The Duke of Cambridge visits Kirk-supported charities in Edinburgh
Published on 24 May 2021 4 minutes read
During a week-long visit to Scotland, in his role as Lord High Commissioner to the Church of Scotland's General Assembly, Prince William spent Sunday (23 May) visiting a CrossReach care home, Queen's Bay Lodge, and the Grassmarket Community Project in Edinburgh.
The Duke of Cambridge heard how communities and organisations associated with the Kirk have been affected by the Covid-19 pandemic, but have continued to support one another in spite of physical distance.
'The Church is able to create thriving communities of hope'
In the morning, The Duke visited the Grassmarket Community Project before joining attendees, staff and volunteers for Sunday lunch. The project was originally developed in partnership between Greyfriars Kirk and Grassmarket Mission in 1982 and provides sanctuary and support for vulnerable people through community innovation and social enterprise. They became a standalone charity in 2010.
During his time there, The Duke met with founder and Greyfriars Kirk minister, Rev Dr Richard Frazer, as well as Chief Executive Officer Jonny Kinross. The team shared how their work makes a positive difference to people who are dealing with a wide range of complex issues including mental and physical health problems, disabilities, learning difficulties, poverty, substance misuse, abuse, social isolation and more.
"It is wonderful to have had a visit from Prince William to our Grassmarket Community Project," said Dr Frazer.
"Over the years, the project has developed as our ministry of hospitality at Greyfriars Kirk to the community we seek to serve, and especially to those who have found themselves on the edge of society.
"The Grassmarket Community Project has collected numerous awards over the years for the outstanding and innovative approach it takes to supporting some of our most vulnerable citizens.
"Much of this work, which is about building a nurturing community, developing people's self-confidence and enabling people to contribute positively to their community, is rooted in Gospel values.
"The visit showcased the amazing work of the team of members, staff and volunteers who make the Grassmarket Community Project the thriving, supportive and enterprising place that it is. The project shows that the church, working with partners and people who share our values, is able to create thriving communities of hope."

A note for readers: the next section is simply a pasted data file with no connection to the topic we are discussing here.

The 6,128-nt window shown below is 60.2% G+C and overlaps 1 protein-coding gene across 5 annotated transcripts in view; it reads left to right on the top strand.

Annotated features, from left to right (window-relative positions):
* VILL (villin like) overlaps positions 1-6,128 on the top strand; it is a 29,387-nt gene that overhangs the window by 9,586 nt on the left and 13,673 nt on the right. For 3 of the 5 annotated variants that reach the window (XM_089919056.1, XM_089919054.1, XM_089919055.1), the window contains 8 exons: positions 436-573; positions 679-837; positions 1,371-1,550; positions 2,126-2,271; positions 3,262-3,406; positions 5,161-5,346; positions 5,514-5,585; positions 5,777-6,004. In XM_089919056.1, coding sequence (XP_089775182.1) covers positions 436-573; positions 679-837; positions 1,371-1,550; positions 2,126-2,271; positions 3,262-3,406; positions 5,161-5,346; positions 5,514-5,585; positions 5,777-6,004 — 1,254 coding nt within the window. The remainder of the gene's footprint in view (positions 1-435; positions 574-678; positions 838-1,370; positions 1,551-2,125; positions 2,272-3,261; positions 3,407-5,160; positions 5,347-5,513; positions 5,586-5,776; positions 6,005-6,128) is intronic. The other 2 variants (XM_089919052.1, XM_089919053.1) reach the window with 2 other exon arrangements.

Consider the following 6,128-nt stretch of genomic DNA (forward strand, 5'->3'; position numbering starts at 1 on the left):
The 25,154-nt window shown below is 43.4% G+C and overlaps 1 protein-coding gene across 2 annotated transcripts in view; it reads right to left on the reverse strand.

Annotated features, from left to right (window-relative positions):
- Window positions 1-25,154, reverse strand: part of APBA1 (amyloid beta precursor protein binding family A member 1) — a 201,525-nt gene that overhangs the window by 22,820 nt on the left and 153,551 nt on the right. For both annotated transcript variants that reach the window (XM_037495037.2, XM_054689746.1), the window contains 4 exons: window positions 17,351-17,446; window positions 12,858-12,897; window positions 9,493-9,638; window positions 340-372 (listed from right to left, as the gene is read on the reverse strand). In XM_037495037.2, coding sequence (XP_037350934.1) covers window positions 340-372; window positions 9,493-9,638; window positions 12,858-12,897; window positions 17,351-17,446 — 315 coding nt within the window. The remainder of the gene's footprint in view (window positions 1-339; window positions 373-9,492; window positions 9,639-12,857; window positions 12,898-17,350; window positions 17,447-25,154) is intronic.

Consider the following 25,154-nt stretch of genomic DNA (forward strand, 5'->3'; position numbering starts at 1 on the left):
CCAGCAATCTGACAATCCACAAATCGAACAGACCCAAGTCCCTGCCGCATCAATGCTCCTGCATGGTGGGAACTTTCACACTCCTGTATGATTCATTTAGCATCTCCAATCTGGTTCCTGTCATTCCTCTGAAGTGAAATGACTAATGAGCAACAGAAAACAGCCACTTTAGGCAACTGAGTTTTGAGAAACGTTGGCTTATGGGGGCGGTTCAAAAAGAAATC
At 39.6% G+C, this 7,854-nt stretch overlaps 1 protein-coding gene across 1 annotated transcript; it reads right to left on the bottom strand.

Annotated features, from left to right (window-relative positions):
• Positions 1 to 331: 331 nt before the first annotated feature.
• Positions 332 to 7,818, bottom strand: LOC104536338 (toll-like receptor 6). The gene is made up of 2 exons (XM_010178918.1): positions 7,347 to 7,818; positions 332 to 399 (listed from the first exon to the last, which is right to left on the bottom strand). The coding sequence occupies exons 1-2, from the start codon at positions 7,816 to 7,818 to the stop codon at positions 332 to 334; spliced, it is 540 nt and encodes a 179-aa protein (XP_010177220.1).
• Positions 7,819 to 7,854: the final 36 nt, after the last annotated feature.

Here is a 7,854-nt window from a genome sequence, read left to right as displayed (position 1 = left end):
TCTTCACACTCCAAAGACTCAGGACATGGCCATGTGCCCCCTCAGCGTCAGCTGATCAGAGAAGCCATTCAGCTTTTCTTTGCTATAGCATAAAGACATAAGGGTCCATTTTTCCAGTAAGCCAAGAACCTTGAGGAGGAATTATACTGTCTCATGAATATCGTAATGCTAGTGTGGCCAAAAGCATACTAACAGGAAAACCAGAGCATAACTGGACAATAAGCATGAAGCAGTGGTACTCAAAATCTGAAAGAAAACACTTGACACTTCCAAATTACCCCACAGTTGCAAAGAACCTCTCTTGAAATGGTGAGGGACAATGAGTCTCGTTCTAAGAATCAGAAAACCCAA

The Duke also visited the Grassmarket Community Project's workshop, which makes furniture from recycled pews and other responsibly-resourced wood, to hear how the social enterprise creates volunteering, training, apprenticeships and employment for community members to develop work-related skills, ethics and experience.
Their diverse programme helps members develop confidence and resilience in ways that suit their individual needs, interests and abilities. A typical weekly programme includes practical (e.g. literacy, IT, gardening), creative (art, music, drama), physical (walking, yoga) and wellbeing (mindfulness, self-care) activities.
'Lifted everyone's spirits'
In the afternoon, The Duke then visited residents of Queen's Bay Lodge in Edinburgh, a care home for older people run by CrossReach, the Church of Scotland's Social Care Council.
Built in 1974, Queen's Bay Lodge provides round-the-clock residential care for older people. The Duke chatted to some of the home's 28 residents as they enjoyed afternoon tea in the garden and spoke to staff about the impact of Covid-19 on the home over the past year.
"Staff and residents were thrilled and honoured to have welcomed the Lord High Commissioner to Queen's Bay Lodge," said Maria Toth, the care home manager at Queen's Bay Lodge.
"There was a real sense of excitement and anticipation around the visit, which we hosted in our gardens.
"This really has lifted everyone's spirits following such a difficult and challenging year and will live long in our memories."
CrossReach was launched in June 2005 and continues the Church of Scotland's 150-year long tradition of providing high quality social care to the community. CrossReach supports over 10,000 people in Scotland living in challenging situations, making it one of the country's largest providers of social services.
Their services include care for children and families as well as older people and help with alcoholism, drug and mental health problems, assistance for homeless people and support for those with special learning needs. Although CrossReach is part of the Church of Scotland, its range of services are available to people of all faiths, or none at all.
Watch this year's General Assembly
The Duke of Cambridge was appointed by Her Majesty The Queen as her personal representative at the Kirk's annual General Assembly in Edinburgh which opened on Saturday 22 May.
This year's event is being held until Thursday 27 May, with commissioners and other attendees joining together remotely from across Scotland and around the world.
The Blue Book reports (i.e. overviews of each Forum or committee's work over the last year, as well as their future plans) are available to read on our General Assembly pages.